|MGA turn signals have driven many people
insane. Unlike most "normal" cars, the MGA uses one or two devices that were
placed in the system to confuse the amateur. Lucas did this on purpose to try to get you
to take your car to an "authorized Lucas service representative" for repair.
Well, I am about to divulge the sacred knowledge that will allow YOU, the owner, to enter
the inner sanctum!
The first of the devices, the
one that I will discuss today, is common to all MGAs. This is the turn signal switch, the
part that lies behind the turn signal knob on the dash. If we are to use its full name,
the one that accurately describes its function, we would call it the Electropneumatic
How is it supposed to work? Well, if everything is
copacetic, the turn signals will come on when you twist the knob on the dash, and will
stay on for about 20 seconds. During that 20 seconds, the knob will slowly return to the
center position and click off. When you move the switch to activate the turn signals, you
close an electrical contact and force air out of a small chamber with a piston sealed with
a leather cup. When you let go of the switch, the spring loaded piston draws air slowly
back into the chamber through a small hole. This intake of air takes time, hence the
20-second delay before the switch clicks off. The piston turns a small cam that reopens
the electrical contact. If you take the switch apart you will see that the parts are
simpler than the explanation. More on this later.
There are only a few things that can go wrong. The most
common is that the switch clicks off right after you turn it on. There is no delay action.
The reason for this is that the air is coming back too quickly into the chamber. If you
stick your head under the dash and look at the back of the switch, you will see three wire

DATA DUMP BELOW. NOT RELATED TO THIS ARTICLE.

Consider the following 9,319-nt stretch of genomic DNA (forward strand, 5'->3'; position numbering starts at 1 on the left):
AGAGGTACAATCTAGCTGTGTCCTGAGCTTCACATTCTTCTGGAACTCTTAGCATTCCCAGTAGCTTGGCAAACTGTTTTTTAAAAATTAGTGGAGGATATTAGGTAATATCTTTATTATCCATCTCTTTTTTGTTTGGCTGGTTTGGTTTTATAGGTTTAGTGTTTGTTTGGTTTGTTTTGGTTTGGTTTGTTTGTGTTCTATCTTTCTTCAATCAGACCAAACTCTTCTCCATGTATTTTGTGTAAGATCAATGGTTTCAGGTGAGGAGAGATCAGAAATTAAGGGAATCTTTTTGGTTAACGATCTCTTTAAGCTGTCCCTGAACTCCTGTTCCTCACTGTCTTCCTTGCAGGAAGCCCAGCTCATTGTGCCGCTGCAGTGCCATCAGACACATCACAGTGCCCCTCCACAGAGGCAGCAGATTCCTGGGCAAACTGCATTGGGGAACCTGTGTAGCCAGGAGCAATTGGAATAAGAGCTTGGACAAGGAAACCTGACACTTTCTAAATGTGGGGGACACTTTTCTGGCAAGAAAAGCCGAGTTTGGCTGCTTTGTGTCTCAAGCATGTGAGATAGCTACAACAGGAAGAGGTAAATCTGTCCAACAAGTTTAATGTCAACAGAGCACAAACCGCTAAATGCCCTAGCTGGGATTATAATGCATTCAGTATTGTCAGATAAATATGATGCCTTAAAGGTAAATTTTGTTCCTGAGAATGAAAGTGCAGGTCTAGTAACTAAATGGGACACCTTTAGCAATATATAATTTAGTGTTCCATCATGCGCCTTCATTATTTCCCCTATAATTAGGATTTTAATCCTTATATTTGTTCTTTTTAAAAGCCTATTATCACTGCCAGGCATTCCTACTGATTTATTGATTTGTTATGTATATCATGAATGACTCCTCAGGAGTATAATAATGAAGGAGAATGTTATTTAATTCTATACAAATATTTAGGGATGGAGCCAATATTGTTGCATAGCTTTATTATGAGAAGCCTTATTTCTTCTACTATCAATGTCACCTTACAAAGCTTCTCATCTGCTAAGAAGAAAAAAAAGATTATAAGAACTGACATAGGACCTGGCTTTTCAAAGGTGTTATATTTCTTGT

connections arranged around the edge of the switch. Right in the center of the back of the
switch, there is a small recessed hole. There is a small setscrew inside this hole that
controls the amount of air coming into the chamber. Take a small slotted screwdriver and
turn the setscrew in slightly, then try the switch again. Keep doing this until you get
the right amount of delay action.
What if you turn the setscrew all the way in, and there
is still no delay, or what if the screw is already turned all the way in? There is a
cotton plug behind the setscrew that acts as a bleed seal for the air, this gets hard and
non-pliable with age. The next step is to take the setscrew all the way out (careful, it's
small) and then take a small needle and tease out the cotton seal. It may be easier at
this stage to take the switch out of the dash first. When you get the cotton plug out,
knead it between your fingers until it is soft and pliable. Stuff it back in the hole, put
in the setscrew, and readjust the screw as described above.
What if there is still no delay action, or if the switch
doesn't click off? Then you'll have to take the switch out of the dash and take it apart.
When you remove the switch, note the color codes on the wires, the switch connections are
clearly marked B(attery) R(ight) and L(eft). When you get the switch out, take the three
screws out of the front of the switch and slide the plastic cover off. You will see the
metal switch contacts and the white plastic cam that activates them. To further dismantle
the switch, you will see three long screws that hold the switch together. Loosen these
carefully in stages, while holding the switch together, there may be a slight spring
tension to work against. Carefully let the switch open up, you will then see a metal
crossbar attached to the shaft, and the contoured back of the piston. The piston will
either pop out freely or will be stuck in its housing. If the piston is stuck, you may
have to pull it out with some needlenose pliers, or use air pressure through the setscrew
hole. There is a spring behind the piston, don't lose it.
Once the piston is out, remove all the 30-year old grease
with some alcohol or Trichloroethane based brake cleaner. DO NOT use carb cleaner, or you
will damage the plastic. Fold out the edge of the leather seal and relubricate everything
with Vaseline or white lithium grease, then reassemble the switch. If the switch still
will not stay on for 20 seconds, try wrapping a turn of masking tape around the barrel,
under the leather seal. This will effectively increase the pressure of the leather against
the wall of the switch.
Before reinstalling the plastic cover, you may want to
clean up the switch contacts with fine sandpaper. Don't forget to readjust the setscrew at
the back for the proper delay time. Now you are ready to reinstall the switch in the car,
and you have saved yourself 150 bucks for a new switch.